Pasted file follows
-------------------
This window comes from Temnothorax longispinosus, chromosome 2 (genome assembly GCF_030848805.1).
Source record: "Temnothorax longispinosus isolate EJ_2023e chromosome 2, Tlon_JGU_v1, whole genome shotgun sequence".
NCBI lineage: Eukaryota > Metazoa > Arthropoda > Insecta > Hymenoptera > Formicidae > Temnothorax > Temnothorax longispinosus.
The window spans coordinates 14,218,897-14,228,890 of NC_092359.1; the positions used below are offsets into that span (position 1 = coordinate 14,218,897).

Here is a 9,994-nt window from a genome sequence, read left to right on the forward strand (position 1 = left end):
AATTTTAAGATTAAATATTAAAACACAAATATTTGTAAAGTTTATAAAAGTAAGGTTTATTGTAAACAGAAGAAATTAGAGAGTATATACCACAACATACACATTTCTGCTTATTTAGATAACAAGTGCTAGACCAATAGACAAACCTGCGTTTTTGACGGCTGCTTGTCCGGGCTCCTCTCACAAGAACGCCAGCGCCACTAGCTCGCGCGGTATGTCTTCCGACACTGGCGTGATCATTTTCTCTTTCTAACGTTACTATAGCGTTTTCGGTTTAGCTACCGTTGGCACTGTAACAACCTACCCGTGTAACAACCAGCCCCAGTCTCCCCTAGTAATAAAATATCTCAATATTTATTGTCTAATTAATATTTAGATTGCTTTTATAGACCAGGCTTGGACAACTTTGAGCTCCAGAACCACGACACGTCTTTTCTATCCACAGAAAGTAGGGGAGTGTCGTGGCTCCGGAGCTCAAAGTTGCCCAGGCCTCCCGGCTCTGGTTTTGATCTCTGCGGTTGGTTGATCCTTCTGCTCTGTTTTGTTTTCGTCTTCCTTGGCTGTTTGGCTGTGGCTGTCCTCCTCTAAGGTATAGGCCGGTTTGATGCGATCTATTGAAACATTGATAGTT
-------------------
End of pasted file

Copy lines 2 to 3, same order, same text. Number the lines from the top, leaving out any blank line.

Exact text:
Source record: "Temnothorax longispinosus isolate EJ_2023e chromosome 2, Tlon_JGU_v1, whole genome shotgun sequence".
NCBI lineage: Eukaryota > Metazoa > Arthropoda > Insecta > Hymenoptera > Formicidae > Temnothorax > Temnothorax longispinosus.